Domains of research expertise
SET Change and its related graduate and undergraduate curricula draw upon an extensive portfolio of analytical studies by Carnegie Mellon University researchers. Their work employs tools of the social sciences and humanities, especially economics and history, in a close and continuing dialogue with science and engineering to deepen understanding of technological change. This work focuses on technological change and innovation as engines that create not only enterprises but also entire industries. Encompassing many hundreds of published works, the interdisciplinary research portfolio emanating from the SET Change faculty illuminates several broad areas of investigation.
Origins of firms and sources of performance
Carnegie Mellon researchers have cultivated a rich area of inquiry to interpret the sources of technological change and innovation within firms, which cause the formation of fast-growing industries. They have studied technology-driven growth among in many industrial sectors, including producers of semiconductors, software and automobiles, investigations that identify new ways of thinking about how technological change forces the spinning-off of enterprises to form new industries.
Drawing upon empirical analysis of the behaviors of individual firms, the topic opens new insights into the ways in which technological change triggers the formation and demise of enterprises, affects industrial output, prices and rates of production and innovation. This research interprets the effects of seemingly small-scale factors within firms, which produce large-scale changes within dynamic industries. Such studies offer new insights into policies that encourage the formation of innovative firms and deepen understanding of opportunities for building creative relationships among the incumbent firms of technology-driven industries.
Nature and organization of research & development
This scholarship places special emphasis on the organizational underpinnings of technological innovation through the examination of research structures and approaches to the management of proprietary interests in science and engineering. These studies analyze various models for the sponsorship and governance of scientific and engineering activities. They probe the question of how large organizations create the conditions for innovation. This research examines the management of large-scale Research & Development within science-based industries, such as chemicals.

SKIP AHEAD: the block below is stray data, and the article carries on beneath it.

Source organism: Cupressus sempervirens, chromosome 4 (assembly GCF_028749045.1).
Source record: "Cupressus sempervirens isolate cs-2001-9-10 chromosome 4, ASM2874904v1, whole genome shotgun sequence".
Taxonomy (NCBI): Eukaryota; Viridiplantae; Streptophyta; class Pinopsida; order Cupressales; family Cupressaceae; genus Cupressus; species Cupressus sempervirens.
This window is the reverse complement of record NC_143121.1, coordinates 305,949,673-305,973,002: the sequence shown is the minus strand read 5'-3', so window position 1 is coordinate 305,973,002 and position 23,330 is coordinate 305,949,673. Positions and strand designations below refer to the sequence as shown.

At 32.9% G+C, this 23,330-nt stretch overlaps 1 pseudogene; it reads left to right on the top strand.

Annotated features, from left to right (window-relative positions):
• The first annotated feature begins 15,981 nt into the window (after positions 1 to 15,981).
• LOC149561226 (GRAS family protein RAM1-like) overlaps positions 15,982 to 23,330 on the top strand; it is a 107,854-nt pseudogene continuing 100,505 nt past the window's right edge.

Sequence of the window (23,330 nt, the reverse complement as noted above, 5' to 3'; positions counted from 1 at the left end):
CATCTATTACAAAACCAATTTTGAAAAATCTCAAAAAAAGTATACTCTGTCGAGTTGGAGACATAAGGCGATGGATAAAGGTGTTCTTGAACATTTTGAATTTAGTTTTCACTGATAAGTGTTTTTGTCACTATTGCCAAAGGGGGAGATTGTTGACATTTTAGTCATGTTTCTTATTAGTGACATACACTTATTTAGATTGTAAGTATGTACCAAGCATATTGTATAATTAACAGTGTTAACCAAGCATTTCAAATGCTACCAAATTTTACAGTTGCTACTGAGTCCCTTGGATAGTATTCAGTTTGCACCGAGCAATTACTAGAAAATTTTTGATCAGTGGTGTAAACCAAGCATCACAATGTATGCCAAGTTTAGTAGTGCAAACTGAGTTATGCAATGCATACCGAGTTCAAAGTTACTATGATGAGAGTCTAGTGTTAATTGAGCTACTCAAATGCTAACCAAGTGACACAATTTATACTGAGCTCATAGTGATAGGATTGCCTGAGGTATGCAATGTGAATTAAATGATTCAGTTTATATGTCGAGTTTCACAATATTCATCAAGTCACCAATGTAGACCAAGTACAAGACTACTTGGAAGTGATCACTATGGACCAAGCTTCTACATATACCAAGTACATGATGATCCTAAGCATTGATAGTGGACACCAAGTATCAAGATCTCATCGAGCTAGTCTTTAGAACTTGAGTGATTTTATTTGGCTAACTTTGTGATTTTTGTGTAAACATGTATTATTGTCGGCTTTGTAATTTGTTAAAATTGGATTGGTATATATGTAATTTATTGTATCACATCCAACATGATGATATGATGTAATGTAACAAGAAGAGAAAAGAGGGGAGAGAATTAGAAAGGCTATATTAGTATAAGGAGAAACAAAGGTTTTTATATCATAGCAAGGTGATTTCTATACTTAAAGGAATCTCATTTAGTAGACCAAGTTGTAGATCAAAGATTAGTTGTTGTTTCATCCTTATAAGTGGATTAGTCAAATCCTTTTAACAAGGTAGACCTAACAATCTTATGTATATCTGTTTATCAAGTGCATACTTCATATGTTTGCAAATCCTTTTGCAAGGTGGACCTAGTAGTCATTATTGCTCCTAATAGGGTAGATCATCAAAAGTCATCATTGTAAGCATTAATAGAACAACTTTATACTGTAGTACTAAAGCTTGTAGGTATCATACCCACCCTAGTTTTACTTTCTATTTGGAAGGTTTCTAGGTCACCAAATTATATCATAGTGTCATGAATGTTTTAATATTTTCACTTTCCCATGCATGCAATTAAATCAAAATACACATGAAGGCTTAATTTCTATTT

This area of concentrated studies also examine the development of manufacturing technology, the automation of manufacturing systems and the influences and effects of large-scale systems of technological change and innovation on relationships between the economies of nations. Carnegie Mellon University researchers have investigated the management of research and development activities from the standpoint of multiple regional and national approaches, including the experience of Asian industries as technology innovators, with special emphasis on Japanese models, and developing as well as developed nations. The scope of this research encompasses the history of thinking about the economics of R&D and the creation of analytical tools to assess and guide policies affecting technological change across industries and national economies.
Research universities and the commercialization of knowledge
Intellectual property and foreign investment
Market structures and geographic clusters
The interdisciplinary collaboration of SETChange scholars in engineering and science with colleagues in the social sciences also produces research into the influence of technological innovation on issues of environmental regulation. This scholarship takes a close look at technological change's influence on regulation of automotive emissions controls and the social costs of emissions testing while also investigating technological approaches to regulatory compliance.